Dr. Nika Shakiba
Massachusetts Institute of Technology
Thursday, November 22, 2018 - 12:00pm
McLennan Physical Laboratories, Room MP606
Invited Speaker Seminar
As evolution guided the development of multicellular animals by uniting unicellular organisms, single cells have had to adapt their social interactions and engage in mainly co-operative relationships with their neighbours. Nevertheless, remnants of natural selection and competition have remained an innate component of cell-cell interactions and govern the dynamics of cell populations. In the era of cellular engineering, where scientists can direct cell behaviour by engineering gene regulatory networks, cell competition remains an unexplored parameter by which we may be able to control population dynamics. Perhaps the most prominent example of cellular engineering is the recent discovery of induced pluripotent stem cells (iPSCs) in a process called reprogramming – a discovery which was recognized with a Nobel Prize in 2012. iPSCs provide an interesting model system in which to probe the impact of key transcription factors (TFs) on cell competition outcomes. In this talk, I will explore cell competition dynamics in reprogramming populations, utilizing a combined cellular barcoding, mathematical modelling, and lineage tracing approach. I will also discuss ongoing efforts towards constructing a feedback-mediated synthetic genetic circuit for tunable control of TF overexpression, enabling precise control over the reprogramming trajectory of cells while eliminating sources of heterogeneity.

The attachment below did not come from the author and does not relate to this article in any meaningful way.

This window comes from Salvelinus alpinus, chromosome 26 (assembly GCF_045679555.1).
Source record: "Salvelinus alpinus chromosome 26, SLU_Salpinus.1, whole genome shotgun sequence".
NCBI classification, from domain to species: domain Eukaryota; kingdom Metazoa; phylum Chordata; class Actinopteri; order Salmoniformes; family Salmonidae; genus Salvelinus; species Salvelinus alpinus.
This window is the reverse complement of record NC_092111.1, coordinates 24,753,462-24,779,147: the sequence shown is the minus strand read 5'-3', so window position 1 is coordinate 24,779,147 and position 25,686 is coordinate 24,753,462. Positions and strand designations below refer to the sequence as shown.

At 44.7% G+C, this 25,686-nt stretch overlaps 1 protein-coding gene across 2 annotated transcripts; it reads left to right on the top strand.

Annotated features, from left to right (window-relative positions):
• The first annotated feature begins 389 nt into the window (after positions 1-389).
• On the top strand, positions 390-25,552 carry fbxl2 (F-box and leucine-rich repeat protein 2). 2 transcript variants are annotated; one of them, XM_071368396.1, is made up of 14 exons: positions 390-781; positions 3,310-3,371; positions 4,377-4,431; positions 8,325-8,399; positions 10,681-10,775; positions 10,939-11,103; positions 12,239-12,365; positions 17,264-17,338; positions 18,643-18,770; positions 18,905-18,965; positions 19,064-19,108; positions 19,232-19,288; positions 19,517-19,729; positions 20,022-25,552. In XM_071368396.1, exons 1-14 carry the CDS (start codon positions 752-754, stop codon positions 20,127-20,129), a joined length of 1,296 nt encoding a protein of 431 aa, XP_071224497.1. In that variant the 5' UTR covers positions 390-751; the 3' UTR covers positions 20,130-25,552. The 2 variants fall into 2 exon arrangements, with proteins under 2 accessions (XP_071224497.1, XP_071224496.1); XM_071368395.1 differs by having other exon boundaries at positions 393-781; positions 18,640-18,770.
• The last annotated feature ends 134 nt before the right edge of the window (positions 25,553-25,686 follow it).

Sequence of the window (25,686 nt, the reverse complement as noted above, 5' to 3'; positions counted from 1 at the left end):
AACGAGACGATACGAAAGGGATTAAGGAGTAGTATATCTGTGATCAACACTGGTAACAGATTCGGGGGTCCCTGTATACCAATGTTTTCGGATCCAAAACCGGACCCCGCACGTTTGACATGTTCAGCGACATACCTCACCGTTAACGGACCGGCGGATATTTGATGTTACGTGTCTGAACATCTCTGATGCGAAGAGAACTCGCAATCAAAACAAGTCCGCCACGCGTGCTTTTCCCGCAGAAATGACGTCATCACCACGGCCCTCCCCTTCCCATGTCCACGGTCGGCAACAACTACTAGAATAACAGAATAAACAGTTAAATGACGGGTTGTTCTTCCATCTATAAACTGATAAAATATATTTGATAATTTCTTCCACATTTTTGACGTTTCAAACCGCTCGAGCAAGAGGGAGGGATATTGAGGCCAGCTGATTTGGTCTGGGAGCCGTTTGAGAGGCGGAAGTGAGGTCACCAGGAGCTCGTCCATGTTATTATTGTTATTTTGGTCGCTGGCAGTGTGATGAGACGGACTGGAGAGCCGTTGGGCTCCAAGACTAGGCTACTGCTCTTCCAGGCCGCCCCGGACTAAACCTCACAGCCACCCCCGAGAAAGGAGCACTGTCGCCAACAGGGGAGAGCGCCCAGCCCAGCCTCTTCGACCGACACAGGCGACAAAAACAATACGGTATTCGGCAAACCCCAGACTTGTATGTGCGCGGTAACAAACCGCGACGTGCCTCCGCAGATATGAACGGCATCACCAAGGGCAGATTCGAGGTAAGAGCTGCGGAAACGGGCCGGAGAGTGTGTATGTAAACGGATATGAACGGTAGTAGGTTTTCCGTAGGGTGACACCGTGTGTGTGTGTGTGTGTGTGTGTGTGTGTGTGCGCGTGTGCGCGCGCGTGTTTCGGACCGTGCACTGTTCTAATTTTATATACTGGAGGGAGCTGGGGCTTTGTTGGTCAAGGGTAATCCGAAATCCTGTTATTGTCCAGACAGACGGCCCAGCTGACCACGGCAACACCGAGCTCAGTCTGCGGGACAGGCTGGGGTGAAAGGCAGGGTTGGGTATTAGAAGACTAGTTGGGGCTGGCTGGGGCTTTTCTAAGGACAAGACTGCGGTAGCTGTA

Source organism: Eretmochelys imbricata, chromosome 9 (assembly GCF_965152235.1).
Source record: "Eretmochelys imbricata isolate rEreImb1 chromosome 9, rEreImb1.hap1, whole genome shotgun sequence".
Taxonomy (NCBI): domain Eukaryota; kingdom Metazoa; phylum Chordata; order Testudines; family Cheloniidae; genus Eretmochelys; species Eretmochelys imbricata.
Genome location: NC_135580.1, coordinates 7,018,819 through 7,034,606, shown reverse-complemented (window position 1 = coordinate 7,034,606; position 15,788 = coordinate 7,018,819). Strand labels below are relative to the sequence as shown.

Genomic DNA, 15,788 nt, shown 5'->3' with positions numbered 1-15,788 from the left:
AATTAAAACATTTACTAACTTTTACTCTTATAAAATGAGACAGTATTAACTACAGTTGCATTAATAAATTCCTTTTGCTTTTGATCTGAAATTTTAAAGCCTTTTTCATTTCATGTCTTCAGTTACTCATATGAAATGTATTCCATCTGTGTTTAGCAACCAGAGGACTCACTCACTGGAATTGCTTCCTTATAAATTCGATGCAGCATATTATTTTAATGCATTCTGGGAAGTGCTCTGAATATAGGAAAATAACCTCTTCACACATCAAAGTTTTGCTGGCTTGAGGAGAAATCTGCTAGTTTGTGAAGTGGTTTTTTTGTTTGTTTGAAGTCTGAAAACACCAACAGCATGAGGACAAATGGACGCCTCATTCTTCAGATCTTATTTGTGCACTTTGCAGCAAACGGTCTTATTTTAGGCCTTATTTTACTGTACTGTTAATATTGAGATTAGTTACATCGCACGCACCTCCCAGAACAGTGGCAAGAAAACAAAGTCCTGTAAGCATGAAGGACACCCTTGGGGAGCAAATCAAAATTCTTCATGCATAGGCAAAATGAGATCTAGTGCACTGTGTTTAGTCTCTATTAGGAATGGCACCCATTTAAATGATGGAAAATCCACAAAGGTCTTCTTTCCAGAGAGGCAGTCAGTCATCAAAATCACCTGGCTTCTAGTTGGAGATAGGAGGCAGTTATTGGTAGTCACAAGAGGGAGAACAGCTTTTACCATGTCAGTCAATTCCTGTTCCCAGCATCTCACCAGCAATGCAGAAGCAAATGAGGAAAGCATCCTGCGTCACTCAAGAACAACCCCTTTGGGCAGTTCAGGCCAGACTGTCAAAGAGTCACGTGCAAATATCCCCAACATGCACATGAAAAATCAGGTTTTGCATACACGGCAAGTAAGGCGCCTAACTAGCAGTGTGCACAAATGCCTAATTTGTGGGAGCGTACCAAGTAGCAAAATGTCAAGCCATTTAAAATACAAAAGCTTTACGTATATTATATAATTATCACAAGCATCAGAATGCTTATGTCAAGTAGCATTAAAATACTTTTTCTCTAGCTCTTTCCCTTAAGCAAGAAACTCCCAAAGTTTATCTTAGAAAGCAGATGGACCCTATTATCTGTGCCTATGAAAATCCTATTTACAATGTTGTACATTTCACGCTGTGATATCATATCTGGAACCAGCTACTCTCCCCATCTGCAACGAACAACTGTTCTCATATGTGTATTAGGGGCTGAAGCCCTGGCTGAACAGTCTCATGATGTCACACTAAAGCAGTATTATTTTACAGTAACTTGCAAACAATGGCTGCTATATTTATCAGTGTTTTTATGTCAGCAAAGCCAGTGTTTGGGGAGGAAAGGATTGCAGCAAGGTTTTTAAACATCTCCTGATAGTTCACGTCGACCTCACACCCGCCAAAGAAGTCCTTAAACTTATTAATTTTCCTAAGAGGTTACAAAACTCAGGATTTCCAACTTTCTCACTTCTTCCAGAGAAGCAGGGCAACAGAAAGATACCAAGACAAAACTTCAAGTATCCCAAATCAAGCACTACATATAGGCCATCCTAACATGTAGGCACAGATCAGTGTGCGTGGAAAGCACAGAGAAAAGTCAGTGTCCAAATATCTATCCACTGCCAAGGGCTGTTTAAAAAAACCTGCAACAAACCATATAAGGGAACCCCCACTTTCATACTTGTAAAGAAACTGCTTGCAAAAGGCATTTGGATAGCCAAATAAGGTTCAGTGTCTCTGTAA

Prof. Sid Goyal
BiophysTO Lunchtime Talks